The Empathy Deficit at National Law Universities – By Shreyas Alevoor & Swati Agrawal
Our guest columnists for the week are Shreyas Alevoor, a student at National Law University, Odisha and Swati Agrawal, Director (Operations), at IDIA Charitable Trust. A pan-India movement, IDIA trains underprivileged students and helps transform them into leading lawyers and community advocates.
The IDIA Charitable Trust (IDIA) conducted a diversity survey of five leading National Law Universities (NLUs), that have been called the “islands of excellence”. The survey captures the extent of diversity in these NLUs. It records the experiences of first year students and documents their socio-economic profiles. The survey witnessed a 95.7% participation rate, with 515 (of 538) first-year students undertaking the survey.
These five NLUs were National Law School of India University, Bangalore (NLSIU); National Academy of Legal Studies and Research (NALSAR) University of Law, Hyderabad; National Law Institute University (NLIU), Bhopal; West Bengal National University of Juridical Sciences (WBNUJS), Kolkata, and National Law University (NLU), Delhi.
‘Islands of Excellence’ exclude marginalised groups
IDIA’s Diversity Survey 2018-19 shows that these premier NLUs of our country have a long way to go in making themselves accessible for Persons with Disabilities (PWD). The list of reasons for their inaccessibility is long and concerning. We highlight some of the potential areas for immediate attention and reform, and offers some suggestions.
Lack of empathy for disabled evident in many ways
- Representation of Persons with Disabilities
The Rights of Persons with Disabilities Act 2016 (RPwD Act) requires that every educational institution eligible for aid from the government reserve not less than 5% of its seats for persons with “benchmark disabilities”. All NLUs are established by an Act of their respective state legislatures, and are also eligible for assistance from the central government. Accordingly, they are required to comply with this requirement. However, the 2018-19 diversity survey by IDIA showed that only 3.3% of the surveyed students were admitted under persons with disabilities category. Further investigation is needed for understanding this gap.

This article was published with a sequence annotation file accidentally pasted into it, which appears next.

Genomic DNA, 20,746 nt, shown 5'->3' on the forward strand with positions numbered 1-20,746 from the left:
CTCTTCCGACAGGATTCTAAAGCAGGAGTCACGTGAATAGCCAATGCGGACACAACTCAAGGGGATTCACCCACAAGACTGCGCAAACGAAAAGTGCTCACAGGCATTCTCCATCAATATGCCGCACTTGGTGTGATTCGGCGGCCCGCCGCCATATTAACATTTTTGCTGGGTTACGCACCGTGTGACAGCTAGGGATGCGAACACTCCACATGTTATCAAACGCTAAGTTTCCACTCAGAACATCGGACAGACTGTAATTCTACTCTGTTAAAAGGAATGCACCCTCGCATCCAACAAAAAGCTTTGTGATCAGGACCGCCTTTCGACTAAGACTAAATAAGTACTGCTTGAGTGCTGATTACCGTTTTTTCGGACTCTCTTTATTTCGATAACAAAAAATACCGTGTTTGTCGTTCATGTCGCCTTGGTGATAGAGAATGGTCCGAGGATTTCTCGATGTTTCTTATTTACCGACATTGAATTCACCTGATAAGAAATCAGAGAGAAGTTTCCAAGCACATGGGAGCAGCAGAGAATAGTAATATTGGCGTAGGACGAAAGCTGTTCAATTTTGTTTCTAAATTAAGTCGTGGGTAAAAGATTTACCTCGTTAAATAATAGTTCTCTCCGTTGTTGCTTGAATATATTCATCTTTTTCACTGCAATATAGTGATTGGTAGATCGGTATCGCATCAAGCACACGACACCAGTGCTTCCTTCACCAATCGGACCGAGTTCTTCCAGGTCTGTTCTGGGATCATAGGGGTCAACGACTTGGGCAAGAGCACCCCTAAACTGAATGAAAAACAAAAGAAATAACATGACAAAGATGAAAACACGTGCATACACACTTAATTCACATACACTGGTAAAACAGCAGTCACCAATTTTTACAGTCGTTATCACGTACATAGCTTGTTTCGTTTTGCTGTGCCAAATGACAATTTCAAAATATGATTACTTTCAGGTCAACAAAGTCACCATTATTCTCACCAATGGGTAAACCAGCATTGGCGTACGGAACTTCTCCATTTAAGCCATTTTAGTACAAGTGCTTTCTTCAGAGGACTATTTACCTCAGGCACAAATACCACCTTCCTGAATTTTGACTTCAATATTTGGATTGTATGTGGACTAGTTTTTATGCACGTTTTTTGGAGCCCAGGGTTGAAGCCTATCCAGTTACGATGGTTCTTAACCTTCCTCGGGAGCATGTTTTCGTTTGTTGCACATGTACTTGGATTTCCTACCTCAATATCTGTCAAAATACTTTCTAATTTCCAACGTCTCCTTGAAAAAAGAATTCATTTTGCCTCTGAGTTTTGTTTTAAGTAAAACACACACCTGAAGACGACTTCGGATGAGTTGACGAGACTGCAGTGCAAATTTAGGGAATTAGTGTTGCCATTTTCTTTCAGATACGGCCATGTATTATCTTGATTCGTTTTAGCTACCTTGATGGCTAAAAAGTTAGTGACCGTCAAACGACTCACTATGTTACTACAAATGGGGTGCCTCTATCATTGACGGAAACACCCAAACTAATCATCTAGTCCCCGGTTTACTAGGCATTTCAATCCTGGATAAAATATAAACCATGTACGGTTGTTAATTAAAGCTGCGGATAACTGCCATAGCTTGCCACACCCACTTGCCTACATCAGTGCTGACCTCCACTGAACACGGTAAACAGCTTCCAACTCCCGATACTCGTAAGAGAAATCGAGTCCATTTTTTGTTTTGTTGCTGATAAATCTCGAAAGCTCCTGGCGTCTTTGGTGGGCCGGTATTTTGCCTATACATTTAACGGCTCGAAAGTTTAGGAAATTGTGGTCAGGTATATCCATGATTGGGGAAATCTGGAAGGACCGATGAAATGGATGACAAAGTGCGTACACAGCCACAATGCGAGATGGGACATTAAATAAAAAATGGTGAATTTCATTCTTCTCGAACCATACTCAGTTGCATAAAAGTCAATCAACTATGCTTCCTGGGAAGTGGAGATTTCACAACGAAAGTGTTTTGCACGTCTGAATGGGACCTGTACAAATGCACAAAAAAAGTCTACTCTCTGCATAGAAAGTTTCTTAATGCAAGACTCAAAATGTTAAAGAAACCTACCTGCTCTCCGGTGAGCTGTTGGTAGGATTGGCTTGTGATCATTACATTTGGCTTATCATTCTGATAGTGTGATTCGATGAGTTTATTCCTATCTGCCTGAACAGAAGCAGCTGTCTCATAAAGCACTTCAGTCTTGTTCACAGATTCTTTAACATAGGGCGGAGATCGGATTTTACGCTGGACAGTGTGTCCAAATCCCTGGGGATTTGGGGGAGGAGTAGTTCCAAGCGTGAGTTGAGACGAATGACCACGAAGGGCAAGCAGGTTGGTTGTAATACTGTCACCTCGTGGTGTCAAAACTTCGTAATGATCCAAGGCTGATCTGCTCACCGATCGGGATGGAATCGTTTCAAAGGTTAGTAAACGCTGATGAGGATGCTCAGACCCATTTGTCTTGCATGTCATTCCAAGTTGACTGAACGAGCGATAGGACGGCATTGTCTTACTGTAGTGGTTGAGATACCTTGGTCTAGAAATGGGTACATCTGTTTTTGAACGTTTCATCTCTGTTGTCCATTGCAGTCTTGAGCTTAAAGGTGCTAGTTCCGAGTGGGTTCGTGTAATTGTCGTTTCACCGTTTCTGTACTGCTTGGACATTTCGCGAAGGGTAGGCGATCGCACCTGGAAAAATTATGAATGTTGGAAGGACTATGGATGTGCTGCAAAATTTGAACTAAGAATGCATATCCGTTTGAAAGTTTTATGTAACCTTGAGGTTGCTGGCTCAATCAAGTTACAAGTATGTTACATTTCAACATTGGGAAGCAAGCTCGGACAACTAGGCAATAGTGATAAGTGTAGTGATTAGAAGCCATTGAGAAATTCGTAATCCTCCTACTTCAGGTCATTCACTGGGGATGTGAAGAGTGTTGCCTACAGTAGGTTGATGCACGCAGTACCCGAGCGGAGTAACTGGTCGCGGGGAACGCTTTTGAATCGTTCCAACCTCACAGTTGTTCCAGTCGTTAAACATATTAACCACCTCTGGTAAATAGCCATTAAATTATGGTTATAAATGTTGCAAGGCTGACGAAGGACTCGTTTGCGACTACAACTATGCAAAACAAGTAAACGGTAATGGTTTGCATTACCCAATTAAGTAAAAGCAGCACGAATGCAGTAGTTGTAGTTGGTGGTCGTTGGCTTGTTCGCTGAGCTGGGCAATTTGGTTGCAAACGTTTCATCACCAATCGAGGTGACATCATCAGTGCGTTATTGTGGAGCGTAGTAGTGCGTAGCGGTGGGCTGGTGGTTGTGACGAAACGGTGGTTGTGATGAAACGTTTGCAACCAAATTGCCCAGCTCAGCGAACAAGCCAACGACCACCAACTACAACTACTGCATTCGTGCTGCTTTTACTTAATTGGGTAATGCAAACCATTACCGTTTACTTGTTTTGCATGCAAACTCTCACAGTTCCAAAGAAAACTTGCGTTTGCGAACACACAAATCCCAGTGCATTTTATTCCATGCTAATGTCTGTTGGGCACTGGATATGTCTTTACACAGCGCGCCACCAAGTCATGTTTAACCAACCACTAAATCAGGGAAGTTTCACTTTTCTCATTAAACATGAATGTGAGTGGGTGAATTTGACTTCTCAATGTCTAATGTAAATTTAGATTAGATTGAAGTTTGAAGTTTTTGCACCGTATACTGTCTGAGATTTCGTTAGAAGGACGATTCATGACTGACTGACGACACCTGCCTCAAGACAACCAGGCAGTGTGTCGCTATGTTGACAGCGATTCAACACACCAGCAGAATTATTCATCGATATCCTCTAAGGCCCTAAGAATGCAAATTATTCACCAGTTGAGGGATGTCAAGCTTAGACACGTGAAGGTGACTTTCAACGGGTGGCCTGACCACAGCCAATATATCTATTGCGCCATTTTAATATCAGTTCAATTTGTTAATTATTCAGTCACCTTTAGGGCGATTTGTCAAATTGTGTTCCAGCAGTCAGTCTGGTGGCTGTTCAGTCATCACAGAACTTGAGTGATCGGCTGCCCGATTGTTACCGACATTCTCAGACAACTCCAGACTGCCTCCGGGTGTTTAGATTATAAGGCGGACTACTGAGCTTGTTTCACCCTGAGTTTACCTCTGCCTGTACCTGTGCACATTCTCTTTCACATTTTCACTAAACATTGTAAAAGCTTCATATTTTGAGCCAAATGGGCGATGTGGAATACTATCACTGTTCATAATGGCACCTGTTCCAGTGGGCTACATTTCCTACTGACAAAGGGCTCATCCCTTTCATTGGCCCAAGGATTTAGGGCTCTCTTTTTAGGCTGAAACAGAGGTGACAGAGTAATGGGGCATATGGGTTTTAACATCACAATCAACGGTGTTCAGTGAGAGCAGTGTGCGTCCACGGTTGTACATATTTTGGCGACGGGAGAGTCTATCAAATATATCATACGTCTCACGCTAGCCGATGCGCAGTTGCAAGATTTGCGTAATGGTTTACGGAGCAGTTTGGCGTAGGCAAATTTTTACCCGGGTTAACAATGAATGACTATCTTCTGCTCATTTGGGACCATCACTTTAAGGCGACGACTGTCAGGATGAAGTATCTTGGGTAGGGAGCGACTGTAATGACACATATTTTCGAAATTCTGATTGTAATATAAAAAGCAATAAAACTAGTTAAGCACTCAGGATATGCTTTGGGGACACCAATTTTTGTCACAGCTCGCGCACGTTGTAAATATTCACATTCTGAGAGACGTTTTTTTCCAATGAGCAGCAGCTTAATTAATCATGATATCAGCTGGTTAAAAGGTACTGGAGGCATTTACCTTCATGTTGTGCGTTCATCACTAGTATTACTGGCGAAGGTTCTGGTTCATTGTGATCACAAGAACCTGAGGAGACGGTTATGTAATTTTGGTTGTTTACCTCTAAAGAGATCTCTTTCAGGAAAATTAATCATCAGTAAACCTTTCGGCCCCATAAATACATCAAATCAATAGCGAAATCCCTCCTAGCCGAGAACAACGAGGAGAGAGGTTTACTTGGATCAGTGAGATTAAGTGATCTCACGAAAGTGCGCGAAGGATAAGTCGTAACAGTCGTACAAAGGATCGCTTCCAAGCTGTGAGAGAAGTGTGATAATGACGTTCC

Are some of the seats that fall under PWD category not being filled by the NLUs in practice? Or, are there lesser number of candidates applying for these seats?
The students taking the survey were asked if they have any disability/disabilities. For the purposes of this question of the survey, we relied on the definition provided under the RPwD Act, which holds that a “person with disability” is a person with long term physical, mental, intellectual or sensory impairment which, in interaction with barriers, hinders his full and effective participation in society equally with others. As you may note, we did not restrict our question to the list of disabilities mentioned under the Act. 6.21% of the surveyed students identified themselves as PWD.
This means that there is a huge gap between the percentage of students identifying themselves as PWD and the percentage of students who were admitted under the category. This could be because the list of disabilities under the RPwD Act, though expanded, does not cover all the disabilities. Secondly, this could also be due to a number of applicants being unaware of the change in the position of law (from 1995 Act to 2016 Act, which expanded the categories to include intellectual/ learning disabilities as well as mental illnesses). Thirdly, it could be due to them not knowing if their condition qualified as a benchmark disability for seeking admission under the PWD category.